• Left Wing Conservative on August 09, 2011 9:51 AM:

    The problem, of course, is that the president doesn’t want to push ideas he knows will fail in Congress, so he’s left to pursue more modest measures that might have a shot.

    See, the above statement is EXACTLY the problem. You don't stop talking about and pushing your ideas just because the other side won't pass them. You keep pushing and pushing harder, you make THEM the talking points. That's what the other side does and it works, it would even eventually penetrate the horribly biased MSM so they would be forced to talk about these ideas and the Republican opposition. Why would you give up on your ideas just because the other side will fight against them? This is my problem with Obama and frankly, with Steve Benen, although... I keep reading him.

  • steve duncan on August 09, 2011 10:02 AM:

    Mark on August 09, 2011 9:22 AM:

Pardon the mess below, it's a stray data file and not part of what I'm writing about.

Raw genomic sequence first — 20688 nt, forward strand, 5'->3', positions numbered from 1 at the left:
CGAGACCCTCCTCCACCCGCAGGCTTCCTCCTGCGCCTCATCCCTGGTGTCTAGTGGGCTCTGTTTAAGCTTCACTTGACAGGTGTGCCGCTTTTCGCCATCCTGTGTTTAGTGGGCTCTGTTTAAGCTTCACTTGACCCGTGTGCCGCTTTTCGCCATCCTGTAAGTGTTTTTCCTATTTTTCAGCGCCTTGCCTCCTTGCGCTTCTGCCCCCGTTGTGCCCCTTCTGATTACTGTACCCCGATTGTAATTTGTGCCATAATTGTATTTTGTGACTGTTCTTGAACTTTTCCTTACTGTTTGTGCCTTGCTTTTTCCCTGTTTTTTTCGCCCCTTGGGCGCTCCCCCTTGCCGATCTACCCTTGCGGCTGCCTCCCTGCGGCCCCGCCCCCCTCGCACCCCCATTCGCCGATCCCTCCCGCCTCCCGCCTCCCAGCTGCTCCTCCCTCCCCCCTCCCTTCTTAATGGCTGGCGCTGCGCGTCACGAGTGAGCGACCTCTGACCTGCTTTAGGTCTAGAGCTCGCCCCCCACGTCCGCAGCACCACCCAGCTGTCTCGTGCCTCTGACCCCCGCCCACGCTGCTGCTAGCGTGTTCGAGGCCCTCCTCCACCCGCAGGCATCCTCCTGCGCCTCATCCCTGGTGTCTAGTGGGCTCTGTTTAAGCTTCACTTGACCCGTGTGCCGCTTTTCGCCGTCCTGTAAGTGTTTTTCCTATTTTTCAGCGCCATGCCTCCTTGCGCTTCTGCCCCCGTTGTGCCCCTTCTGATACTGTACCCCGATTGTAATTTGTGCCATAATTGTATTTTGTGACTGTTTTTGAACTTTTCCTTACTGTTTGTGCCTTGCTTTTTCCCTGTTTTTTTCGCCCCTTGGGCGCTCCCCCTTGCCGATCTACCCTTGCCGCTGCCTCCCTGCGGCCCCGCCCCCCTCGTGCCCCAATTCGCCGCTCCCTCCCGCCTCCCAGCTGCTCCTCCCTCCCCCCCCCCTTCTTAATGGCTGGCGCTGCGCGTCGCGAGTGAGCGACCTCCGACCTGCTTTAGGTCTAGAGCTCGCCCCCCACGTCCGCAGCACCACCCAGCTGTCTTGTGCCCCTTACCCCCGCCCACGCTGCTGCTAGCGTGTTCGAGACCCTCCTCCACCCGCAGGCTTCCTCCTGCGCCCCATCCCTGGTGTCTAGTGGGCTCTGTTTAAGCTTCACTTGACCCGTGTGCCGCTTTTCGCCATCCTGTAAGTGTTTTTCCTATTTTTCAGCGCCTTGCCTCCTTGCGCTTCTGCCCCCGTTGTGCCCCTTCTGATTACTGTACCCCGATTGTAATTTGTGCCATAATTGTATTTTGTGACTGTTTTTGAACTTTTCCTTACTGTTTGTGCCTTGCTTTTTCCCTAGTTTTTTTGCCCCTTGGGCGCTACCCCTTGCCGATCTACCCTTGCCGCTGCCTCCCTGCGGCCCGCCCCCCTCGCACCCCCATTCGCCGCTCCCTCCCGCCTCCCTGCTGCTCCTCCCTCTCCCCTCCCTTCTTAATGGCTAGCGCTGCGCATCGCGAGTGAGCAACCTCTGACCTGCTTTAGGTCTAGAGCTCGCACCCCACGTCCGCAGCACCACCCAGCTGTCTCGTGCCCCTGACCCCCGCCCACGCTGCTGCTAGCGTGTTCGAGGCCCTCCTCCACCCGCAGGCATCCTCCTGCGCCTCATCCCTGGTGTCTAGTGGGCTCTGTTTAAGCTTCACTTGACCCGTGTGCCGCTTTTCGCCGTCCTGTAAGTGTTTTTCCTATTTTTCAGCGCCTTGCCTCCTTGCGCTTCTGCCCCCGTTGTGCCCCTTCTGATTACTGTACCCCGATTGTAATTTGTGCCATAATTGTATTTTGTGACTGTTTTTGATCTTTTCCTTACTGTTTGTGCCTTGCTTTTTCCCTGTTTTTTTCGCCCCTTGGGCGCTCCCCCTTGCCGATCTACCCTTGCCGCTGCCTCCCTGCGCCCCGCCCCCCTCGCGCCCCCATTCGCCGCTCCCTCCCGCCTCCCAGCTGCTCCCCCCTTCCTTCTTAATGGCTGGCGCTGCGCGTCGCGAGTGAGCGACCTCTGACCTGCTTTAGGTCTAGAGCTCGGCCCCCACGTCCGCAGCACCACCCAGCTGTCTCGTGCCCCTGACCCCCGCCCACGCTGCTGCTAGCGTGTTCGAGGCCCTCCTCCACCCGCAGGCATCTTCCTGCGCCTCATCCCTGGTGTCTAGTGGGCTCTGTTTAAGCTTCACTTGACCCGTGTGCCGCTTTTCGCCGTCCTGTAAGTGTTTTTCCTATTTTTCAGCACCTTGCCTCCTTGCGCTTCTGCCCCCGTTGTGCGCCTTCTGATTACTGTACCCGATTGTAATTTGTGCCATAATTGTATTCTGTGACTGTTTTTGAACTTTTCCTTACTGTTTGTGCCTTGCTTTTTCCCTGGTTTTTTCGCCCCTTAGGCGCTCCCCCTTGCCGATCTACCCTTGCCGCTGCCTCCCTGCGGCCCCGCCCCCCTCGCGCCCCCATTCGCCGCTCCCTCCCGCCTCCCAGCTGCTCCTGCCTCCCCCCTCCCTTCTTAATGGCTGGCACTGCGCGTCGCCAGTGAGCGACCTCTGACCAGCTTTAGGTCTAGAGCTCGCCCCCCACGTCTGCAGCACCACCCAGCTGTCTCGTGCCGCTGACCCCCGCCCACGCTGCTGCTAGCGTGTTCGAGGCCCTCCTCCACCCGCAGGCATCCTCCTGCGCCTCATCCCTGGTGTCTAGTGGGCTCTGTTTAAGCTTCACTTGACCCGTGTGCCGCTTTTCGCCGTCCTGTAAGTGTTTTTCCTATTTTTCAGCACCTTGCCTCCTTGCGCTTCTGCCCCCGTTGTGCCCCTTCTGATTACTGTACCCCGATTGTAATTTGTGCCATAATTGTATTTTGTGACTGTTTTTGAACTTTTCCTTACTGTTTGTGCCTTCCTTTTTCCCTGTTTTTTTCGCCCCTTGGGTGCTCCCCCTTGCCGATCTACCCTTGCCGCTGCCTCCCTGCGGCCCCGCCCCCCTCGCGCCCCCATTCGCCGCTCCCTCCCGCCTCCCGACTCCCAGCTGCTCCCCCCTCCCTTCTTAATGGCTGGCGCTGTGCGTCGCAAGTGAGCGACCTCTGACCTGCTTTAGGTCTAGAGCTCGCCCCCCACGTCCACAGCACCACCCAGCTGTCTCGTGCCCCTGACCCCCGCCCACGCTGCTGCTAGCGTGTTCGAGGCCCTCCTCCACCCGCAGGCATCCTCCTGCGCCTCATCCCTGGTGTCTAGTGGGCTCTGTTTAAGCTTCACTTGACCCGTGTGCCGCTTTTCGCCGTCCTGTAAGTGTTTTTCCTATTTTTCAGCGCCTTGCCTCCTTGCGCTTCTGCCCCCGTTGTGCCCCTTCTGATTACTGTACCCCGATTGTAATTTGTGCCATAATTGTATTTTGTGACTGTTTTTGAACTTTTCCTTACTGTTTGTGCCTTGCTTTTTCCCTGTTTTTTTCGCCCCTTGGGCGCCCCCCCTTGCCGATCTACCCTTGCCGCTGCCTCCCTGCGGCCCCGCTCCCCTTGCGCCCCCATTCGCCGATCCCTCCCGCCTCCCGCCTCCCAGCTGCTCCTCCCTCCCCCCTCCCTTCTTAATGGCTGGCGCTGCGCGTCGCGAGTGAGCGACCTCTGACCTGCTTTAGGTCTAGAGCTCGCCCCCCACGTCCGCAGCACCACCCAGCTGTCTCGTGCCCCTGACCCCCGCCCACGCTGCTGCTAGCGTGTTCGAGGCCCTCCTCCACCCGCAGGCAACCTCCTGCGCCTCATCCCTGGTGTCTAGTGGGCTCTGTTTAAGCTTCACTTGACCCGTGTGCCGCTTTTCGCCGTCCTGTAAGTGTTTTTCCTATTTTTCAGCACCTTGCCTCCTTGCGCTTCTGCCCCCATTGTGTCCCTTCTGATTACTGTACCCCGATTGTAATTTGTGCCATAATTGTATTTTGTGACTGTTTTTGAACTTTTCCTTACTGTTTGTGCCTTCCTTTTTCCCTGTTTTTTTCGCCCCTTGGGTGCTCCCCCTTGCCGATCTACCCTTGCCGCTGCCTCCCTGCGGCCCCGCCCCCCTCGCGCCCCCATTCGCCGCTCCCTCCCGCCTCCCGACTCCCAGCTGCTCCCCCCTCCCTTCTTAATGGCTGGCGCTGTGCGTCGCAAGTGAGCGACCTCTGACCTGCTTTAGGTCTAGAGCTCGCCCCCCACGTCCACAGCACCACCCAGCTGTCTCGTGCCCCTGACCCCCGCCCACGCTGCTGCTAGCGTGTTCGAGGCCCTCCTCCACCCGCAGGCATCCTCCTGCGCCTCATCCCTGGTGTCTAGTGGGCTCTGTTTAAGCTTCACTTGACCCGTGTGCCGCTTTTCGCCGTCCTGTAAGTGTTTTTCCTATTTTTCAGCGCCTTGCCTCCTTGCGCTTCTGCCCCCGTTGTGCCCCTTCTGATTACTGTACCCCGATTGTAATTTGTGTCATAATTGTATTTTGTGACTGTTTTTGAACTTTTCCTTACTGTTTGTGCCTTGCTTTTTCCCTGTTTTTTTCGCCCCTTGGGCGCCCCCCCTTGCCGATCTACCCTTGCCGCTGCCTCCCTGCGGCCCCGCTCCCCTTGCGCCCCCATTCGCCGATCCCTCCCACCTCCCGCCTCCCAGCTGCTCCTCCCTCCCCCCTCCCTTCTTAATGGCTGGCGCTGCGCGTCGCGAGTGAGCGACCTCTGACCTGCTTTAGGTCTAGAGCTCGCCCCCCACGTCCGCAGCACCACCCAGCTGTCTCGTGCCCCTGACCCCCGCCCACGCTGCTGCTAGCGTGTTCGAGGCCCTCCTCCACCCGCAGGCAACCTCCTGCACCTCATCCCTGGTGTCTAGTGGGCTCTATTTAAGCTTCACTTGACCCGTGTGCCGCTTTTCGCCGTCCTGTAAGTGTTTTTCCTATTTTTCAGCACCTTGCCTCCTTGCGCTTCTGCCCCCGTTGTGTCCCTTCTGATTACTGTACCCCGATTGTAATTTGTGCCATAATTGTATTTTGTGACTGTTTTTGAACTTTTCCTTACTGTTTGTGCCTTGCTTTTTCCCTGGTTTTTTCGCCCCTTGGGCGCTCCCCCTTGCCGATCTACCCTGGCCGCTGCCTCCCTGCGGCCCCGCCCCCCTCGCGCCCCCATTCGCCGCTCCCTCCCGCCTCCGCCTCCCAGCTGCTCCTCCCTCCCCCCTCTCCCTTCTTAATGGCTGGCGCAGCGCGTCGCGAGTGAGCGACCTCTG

"If Obama wants 50 cents from congress, he needs to start asking for $100 now. His problem is he starts in the middle and gets ground down to the crap that's right of center."
    The filibuster in the Senate and cloture rules mean Republicans don't have to give Obama a damned thing unless they agree to it. Obama can ask for 50 cents and Republicans can tell him to shove it he's not getting a nickel. And that's the end of discussion. They're just waiting him out. November 2012 isn't that far off and their chips are already placed on the bet they will beat him. If they don't it'll be just another four years of play time in the mud puddle as far as they're concerned.

  • Josef K on August 09, 2011 10:06 AM:

    I can't argue with the various comments here laying blame at the President's tendency to negotiate and seek 'consensus'. Our frustration with the man and his methods is palpable and (I think) fully justified.

    The trouble is we're stuck with a system that has been tuned to be completely unresponsive to the public and crisis. There are too many veto points for a motivated minority to step in and stop things; Cantor and his tea party fools recent behavior being a case in point. True, we'd like the President to start acting bolder (which I fear is completely against his nature and m.o.), but what if he did? What if he offered a bold, proactive jobs program that would lead to 10 million new jobs?